کمال گرایی، اهمیت داشتن و افسردگی: تجزیه و تحلیل میانجی
|کد مقاله||سال انتشار||مقاله انگلیسی||ترجمه فارسی||تعداد کلمات|
|32638||2012||5 صفحه PDF||سفارش دهید||محاسبه نشده|
Publisher : Elsevier - Science Direct (الزویر - ساینس دایرکت)
Journal : Personality and Individual Differences, Volume 52, Issue 7, May 2012, Pages 828–832
While past research has examined the association between perfectionism and low self-esteem, research has not explored the possible link between perfectionism and feelings of not mattering to others. The mattering construct and feelings of insignificance to others are relevant to an understanding of interpersonal pressures to be perfect. In the current study, a sample of 246 university students completed the Multidimensional Perfectionism Scale, the Perfectionistic Self-Presentation Scale, the Perfectionism Cognitions Inventory, and Scales tapping mattering and depressive symptoms. Correlational analyses confirmed that negative appraisals of mattering were associated with elevated levels of depressive symptoms, socially prescribed perfectionism, and perfectionistic self-presentation. Additional analyses found that mattering was a partial mediator of the link between interpersonal perfectionism and depression. Our analyses suggest that certain perfectionistic students may be particularly at risk as a result of the association between low perceived mattering and chronic interpersonal pressures to be perfect.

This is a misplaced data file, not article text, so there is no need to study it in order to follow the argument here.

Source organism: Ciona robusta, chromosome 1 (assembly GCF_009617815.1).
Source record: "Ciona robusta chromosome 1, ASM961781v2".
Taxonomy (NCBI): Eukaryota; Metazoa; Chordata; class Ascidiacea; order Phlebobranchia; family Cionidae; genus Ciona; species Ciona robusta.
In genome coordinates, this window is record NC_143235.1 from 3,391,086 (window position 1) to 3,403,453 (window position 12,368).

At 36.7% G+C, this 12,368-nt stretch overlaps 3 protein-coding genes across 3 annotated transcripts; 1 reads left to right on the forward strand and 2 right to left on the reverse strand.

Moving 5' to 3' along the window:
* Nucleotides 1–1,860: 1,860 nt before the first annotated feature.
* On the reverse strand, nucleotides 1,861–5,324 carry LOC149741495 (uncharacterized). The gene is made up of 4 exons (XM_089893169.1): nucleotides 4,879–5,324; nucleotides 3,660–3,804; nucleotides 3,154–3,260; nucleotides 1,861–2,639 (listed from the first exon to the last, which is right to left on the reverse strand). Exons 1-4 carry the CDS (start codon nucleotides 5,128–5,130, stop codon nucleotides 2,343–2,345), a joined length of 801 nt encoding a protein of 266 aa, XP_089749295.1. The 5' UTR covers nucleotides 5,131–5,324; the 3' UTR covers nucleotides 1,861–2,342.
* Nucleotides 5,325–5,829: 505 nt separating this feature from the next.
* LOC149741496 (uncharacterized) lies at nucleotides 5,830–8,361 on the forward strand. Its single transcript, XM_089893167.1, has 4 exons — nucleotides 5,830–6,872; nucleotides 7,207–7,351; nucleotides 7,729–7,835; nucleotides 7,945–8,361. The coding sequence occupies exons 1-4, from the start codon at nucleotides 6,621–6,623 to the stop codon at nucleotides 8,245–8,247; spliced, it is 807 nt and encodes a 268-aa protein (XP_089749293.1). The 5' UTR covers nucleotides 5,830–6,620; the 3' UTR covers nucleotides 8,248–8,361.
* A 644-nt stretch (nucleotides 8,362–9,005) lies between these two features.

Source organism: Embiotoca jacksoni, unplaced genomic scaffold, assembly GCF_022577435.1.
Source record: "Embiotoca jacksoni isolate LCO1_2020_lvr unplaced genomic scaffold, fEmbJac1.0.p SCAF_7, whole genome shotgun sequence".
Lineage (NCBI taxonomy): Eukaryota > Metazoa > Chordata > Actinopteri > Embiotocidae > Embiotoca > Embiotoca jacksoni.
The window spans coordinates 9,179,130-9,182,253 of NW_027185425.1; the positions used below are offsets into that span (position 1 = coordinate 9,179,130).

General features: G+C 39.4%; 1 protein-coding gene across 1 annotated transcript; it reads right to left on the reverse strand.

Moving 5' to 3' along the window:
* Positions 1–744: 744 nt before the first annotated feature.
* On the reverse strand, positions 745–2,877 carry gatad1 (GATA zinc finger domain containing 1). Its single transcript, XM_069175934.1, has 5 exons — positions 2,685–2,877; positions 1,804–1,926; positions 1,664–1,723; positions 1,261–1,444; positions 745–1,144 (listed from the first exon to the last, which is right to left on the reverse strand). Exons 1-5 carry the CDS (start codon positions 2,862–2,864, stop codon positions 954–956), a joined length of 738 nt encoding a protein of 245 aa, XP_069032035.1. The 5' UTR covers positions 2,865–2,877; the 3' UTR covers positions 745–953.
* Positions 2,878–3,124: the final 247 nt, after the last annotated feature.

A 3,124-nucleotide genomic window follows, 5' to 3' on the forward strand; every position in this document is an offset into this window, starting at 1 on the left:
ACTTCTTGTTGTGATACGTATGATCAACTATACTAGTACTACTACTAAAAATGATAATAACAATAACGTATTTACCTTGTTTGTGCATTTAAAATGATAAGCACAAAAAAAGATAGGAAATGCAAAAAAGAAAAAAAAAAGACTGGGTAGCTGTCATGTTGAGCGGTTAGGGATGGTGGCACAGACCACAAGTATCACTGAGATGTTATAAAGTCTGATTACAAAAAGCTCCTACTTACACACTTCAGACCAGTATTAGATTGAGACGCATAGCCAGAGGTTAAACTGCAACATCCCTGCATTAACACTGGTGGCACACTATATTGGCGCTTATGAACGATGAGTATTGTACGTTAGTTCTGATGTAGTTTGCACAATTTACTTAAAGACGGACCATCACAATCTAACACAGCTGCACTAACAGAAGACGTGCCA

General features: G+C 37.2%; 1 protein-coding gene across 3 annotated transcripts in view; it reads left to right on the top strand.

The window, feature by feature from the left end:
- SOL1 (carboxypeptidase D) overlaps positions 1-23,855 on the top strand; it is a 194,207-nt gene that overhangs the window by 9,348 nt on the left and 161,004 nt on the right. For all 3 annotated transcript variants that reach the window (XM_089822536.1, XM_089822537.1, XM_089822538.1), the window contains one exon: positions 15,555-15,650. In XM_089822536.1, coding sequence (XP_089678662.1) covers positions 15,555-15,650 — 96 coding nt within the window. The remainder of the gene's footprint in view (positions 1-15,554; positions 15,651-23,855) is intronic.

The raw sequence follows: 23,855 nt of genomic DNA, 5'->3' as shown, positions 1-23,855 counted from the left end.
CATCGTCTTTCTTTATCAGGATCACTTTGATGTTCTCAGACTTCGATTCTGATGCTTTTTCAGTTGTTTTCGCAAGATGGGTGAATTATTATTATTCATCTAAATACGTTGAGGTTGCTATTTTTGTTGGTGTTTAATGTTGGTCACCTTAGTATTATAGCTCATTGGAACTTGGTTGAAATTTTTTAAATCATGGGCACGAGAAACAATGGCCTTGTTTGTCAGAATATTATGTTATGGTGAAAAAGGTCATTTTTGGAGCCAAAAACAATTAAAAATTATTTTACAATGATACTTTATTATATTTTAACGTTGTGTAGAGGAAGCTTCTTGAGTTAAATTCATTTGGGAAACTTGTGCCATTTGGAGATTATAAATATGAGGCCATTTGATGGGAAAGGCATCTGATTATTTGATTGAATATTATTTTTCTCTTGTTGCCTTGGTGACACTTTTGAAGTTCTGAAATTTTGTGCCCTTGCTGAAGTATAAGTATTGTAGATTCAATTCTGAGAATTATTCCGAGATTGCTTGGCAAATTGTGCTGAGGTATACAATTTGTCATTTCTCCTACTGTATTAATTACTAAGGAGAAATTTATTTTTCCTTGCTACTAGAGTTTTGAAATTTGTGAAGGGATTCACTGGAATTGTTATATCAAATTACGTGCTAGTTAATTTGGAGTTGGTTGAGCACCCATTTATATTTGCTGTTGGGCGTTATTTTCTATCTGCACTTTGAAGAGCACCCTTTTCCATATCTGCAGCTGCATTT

Research has established that perfectionism plays a vital contributing role in the vulnerability to and the persistence of depression (e.g., Hewitt and Flett, 1991 and Kawamura et al., 2001). Other research indicates that distressed perfectionists are less responsive to treatment than people with lower levels of perfectionism, and longer interventions are needed to achieve positive outcomes (see Blatt & Zuroff, 2002). Given the links with such important outcomes, researchers have sought to identify factors that influence this relation. One mechanism that has not been considered thus far is the importance of perceived mattering – that is, feeling that one has social significance and makes a difference in the lives of others. Accordingly, the current study explored the associations among trait dimensions of perfectionism, perceived mattering, and depression in university students. While perfectionism is believed to reflect feelings of inferiority and negative feelings about the self, this may not always be the case. Classic self-regulation models (e.g., Kanfer & Hagerman, 1981) distinguish between the pursuit of impossible standards and the self-evaluative reactions to the attainment or non-attainment of these standards. Indeed, while most perfectionists are neurotic perfectionists with low self-esteem, narcissistic perfectionists would have an inflated sense of themselves and their perceived significance to others (see Sorotzkin, 1985). Rosenberg and McCullough (1981) defined mattering as “the feeling that others depend on us, are interested in us, are concerned with our fate, or experience us as an ego-extension.” (as cited in Taylor & Turner, 2001). This sense of being significant and important to other people should be instrumental as a key protective resource that should help buffer life stressors and setbacks. Taylor and Turner (2001) described the four sources of feeling that one matters as: (1) dependence (i.e., obligations arising from social bonds and the perception that one’s actions toward others will have an effect on them); (2) importance (i.e., the perception that we are of interest and concern to others); (3) attention (i.e., perceiving one’s actions as being noticed and acknowledged by important others); and (4) ego-extension (i.e., the perception that one could bring about joy or disappointment through personal successes or failures). It is not very surprising that mattering is conceptualized as essential to overall well-being. Several researchers have found that among adults, a stronger perceived sense of mattering predicts less depression and greater self-esteem (e.g., Elliott et al., 2004, Marshall, 2001, Schieman and Taylor, 2001 and Taylor and Turner, 2001). Mattering has been shown to come about from social exchanges (Schieman & Taylor, 2001) with previous studies finding associations between forms of social integration and mattering (e.g., Bakan, 1966 and Baumeister and Leary, 1995). These studies reflect the premise that well-being is related fundamentally to rewarding social relationships (Taylor & Turner, 2001). 1.1. Dimensions of perfectionism and the social disconnection model To our knowledge, no study thus far has investigated the possibility that perfectionists are particularly vulnerable to depression and associated feelings of distress as a result of feeling that they do not matter to others. How can a focus on mattering contribute to our understanding of perfectionism? Perfectionism has been conceptualized as a highly interpersonal construct with implications for problems in interpersonal relationships (see Habke & Flynn, 2002). The need to matter should be particularly pertinent for perfectionists with a heightened sense of interpersonal sensitivity. Accordingly, perfectionism was conceptualized and assessed in the current study according to the model outlined by Hewitt and Flett (1991). Several perfectionism measures were included to broadly evaluate possible links between mattering and perfectionism but with a particular emphasis on how perfectionism dimensions that reflect interpersonal needs and sensitivity (i.e., socially prescribed perfectionism, perfectionistic self-presentation) would be linked with negative perceptions of mattering. A link between interpersonal perfectionism and low mattering would be in keeping with the perfectionism social disconnection model (see Hewitt, Flett, Sherry, & Caelian, 2006). This model is based on the premise that a distancing from the social environment caused by interpersonal dimensions of perfectionism contributes to depressive symptoms. In response to growing evidence for interpersonal conflict as a consequence of perfectionism, Sherry, Law, Hewitt, Flett, and Besser (2008) investigated the role of conflicted interpersonal relationships in influencing depressive symptoms. Their study found support for the perfectionism social disconnection model, showing that interpersonal perfectionism is associated with low perceived social support and low perceived social support acts as a mediator in the interpersonal perfectionism-depression link. Our current emphasis on perfectionism and mattering seems quite relevant to a social disconnection perspective in that perfectionists who need attention and value approval will be prone to depression after having determined, rightly or wrongly, that they are disconnected and do not matter to other people. The specific predictions derived from the perfectionism social disconnection model account for our focus on mattering as it relates to interpersonal perfectionism perse rather than related constructs such as self-esteem. This emphasis reflects the model’s emphasis on the distress that ensues when perfectionists feel disconnected and perceive that they do not matter to other people. 1.2. Goals and hypotheses of the current study The initial goal of this study was to examine how various measures and associated conceptualizations of perfectionism relate to perceived mattering. As noted earlier, several perfectionism measures were included in the current study, including measures of trait perfectionism, perfectionistic self-presentation, and perfectionistic thoughts. The three trait perfectionism dimensions assessed were self-oriented perfectionism (i.e., unrealistic standards imposed on oneself); other-oriented perfectionism (i.e., the demand for others to be perfect); and socially prescribed perfectionism (i.e., the perception that others demand perfection from us) (see Hewitt & Flett, 1991). Perfectionistic self-presentation is an expressive feature of perfectionism that involves the need to appear perfect (i.e., perfectionistic self-promotion) and conceal mistakes (i.e., the need to avoid displaying and disclosing imperfections to others) (see Hewitt et al., 2003). Finally, perfectionism also involves automatic and intrusive thoughts revolving around perfectionistic themes (Flett, Hewitt, Blankstein, & Gray, 1998). Work on perfectionistic automatic thoughts indicates that these thoughts predict unique variance in indices of distress that is not accounted for by existing trait measures of perfectionism (Flett et al., 1998). In addition to examining the link between perfectionism and mattering, an overarching goal of the present study was to investigate the mediating role of mattering to significant others in the link between perfectionism and depression. This follows generally from research indicating that self-esteem mediates the link between perfectionism and depression (Preusser et al., 1994 and Rice et al., 1998) and low conditional self-acceptance is a partial mediator of the link between socially prescribed perfectionism and depression (Flett, Besser, Davis, & Hewitt, 2003). As can be seen in Fig. 1, we expected perfectionism to be associated negatively with depression and that this association would be partially mediated by mattering, such that greater perfectionism would be associated with reduced levels of mattering, which, in turn would be associated with greater depression. This possibility is consistent with research that indicates that perceived social support mediates the link between socially prescribed perfectionism and depression, and represents a unique contribution as no study to date has conceptualized the perfectionism-depression link as related to the construct of mattering.